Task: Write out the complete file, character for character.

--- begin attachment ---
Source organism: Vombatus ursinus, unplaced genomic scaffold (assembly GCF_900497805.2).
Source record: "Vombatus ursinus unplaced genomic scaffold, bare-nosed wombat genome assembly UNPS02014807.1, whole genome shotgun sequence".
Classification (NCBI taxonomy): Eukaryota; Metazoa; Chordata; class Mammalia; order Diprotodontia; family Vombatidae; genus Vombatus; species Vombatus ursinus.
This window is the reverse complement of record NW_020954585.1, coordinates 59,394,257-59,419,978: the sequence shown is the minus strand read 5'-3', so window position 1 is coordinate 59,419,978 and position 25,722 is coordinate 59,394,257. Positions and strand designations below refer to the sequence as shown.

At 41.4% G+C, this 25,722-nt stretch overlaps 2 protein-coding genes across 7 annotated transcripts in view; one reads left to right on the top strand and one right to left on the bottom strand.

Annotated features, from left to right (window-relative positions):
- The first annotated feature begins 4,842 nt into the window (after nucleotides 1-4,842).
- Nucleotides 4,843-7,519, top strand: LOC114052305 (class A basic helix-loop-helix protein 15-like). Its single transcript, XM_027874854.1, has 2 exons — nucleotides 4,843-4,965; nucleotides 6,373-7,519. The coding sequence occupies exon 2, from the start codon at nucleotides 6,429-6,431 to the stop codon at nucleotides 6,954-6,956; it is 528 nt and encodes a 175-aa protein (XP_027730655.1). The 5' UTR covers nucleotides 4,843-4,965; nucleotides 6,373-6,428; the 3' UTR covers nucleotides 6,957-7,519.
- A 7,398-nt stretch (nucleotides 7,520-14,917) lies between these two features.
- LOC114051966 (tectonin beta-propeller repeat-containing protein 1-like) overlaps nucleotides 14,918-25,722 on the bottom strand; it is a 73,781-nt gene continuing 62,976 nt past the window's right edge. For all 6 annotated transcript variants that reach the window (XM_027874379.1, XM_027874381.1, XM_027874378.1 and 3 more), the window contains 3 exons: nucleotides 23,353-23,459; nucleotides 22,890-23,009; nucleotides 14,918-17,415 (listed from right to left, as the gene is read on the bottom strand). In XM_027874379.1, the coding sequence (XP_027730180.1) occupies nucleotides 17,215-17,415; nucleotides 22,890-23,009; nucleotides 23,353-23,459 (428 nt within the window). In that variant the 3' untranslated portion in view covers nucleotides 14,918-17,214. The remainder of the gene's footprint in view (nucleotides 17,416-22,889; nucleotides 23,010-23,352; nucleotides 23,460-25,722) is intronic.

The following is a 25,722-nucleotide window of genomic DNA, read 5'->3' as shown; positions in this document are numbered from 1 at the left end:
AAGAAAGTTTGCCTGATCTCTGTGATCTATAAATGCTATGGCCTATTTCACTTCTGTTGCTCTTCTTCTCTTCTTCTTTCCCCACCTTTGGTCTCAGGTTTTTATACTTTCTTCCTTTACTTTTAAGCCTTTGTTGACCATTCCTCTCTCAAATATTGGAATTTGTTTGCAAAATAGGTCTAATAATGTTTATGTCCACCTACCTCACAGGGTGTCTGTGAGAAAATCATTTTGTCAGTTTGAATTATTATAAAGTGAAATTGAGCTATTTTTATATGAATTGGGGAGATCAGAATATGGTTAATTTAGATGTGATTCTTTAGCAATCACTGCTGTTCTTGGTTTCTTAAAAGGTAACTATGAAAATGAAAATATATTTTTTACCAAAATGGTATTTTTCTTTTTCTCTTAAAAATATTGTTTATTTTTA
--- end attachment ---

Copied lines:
Source organism: Vombatus ursinus, unplaced genomic scaffold (assembly GCF_900497805.2).
Source record: "Vombatus ursinus unplaced genomic scaffold, bare-nosed wombat genome assembly UNPS02014807.1, whole genome shotgun sequence".
Classification (NCBI taxonomy): Eukaryota; Metazoa; Chordata; class Mammalia; order Diprotodontia; family Vombatidae; genus Vombatus; species Vombatus ursinus.
This window is the reverse complement of record NW_020954585.1, coordinates 59,394,257-59,419,978: the sequence shown is the minus strand read 5'-3', so window position 1 is coordinate 59,419,978 and position 25,722 is coordinate 59,394,257. Positions and strand designations below refer to the sequence as shown.

At 41.4% G+C, this 25,722-nt stretch overlaps 2 protein-coding genes across 7 annotated transcripts in view; one reads left to right on the top strand and one right to left on the bottom strand.

Annotated features, from left to right (window-relative positions):
- The first annotated feature begins 4,842 nt into the window (after nucleotides 1-4,842).
- Nucleotides 4,843-7,519, top strand: LOC114052305 (class A basic helix-loop-helix protein 15-like). Its single transcript, XM_027874854.1, has 2 exons — nucleotides 4,843-4,965; nucleotides 6,373-7,519. The coding sequence occupies exon 2, from the start codon at nucleotides 6,429-6,431 to the stop codon at nucleotides 6,954-6,956; it is 528 nt and encodes a 175-aa protein (XP_027730655.1). The 5' UTR covers nucleotides 4,843-4,965; nucleotides 6,373-6,428; the 3' UTR covers nucleotides 6,957-7,519.
- A 7,398-nt stretch (nucleotides 7,520-14,917) lies between these two features.
- LOC114051966 (tectonin beta-propeller repeat-containing protein 1-like) overlaps nucleotides 14,918-25,722 on the bottom strand; it is a 73,781-nt gene continuing 62,976 nt past the window's right edge. For all 6 annotated transcript variants that reach the window (XM_027874379.1, XM_027874381.1, XM_027874378.1 and 3 more), the window contains 3 exons: nucleotides 23,353-23,459; nucleotides 22,890-23,009; nucleotides 14,918-17,415 (listed from right to left, as the gene is read on the bottom strand). In XM_027874379.1, the coding sequence (XP_027730180.1) occupies nucleotides 17,215-17,415; nucleotides 22,890-23,009; nucleotides 23,353-23,459 (428 nt within the window). In that variant the 3' untranslated portion in view covers nucleotides 14,918-17,214. The remainder of the gene's footprint in view (nucleotides 17,416-22,889; nucleotides 23,010-23,352; nucleotides 23,460-25,722) is intronic.

The following is a 25,722-nucleotide window of genomic DNA, read 5'->3' as shown; positions in this document are numbered from 1 at the left end:
AAGAAAGTTTGCCTGATCTCTGTGATCTATAAATGCTATGGCCTATTTCACTTCTGTTGCTCTTCTTCTCTTCTTCTTTCCCCACCTTTGGTCTCAGGTTTTTATACTTTCTTCCTTTACTTTTAAGCCTTTGTTGACCATTCCTCTCTCAAATATTGGAATTTGTTTGCAAAATAGGTCTAATAATGTTTATGTCCACCTACCTCACAGGGTGTCTGTGAGAAAATCATTTTGTCAGTTTGAATTATTATAAAGTGAAATTGAGCTATTTTTATATGAATTGGGGAGATCAGAATATGGTTAATTTAGATGTGATTCTTTAGCAATCACTGCTGTTCTTGGTTTCTTAAAAGGTAACTATGAAAATGAAAATATATTTTTTACCAAAATGGTATTTTTCTTTTTCTCTTAAAAATATTGTTTATTTTTA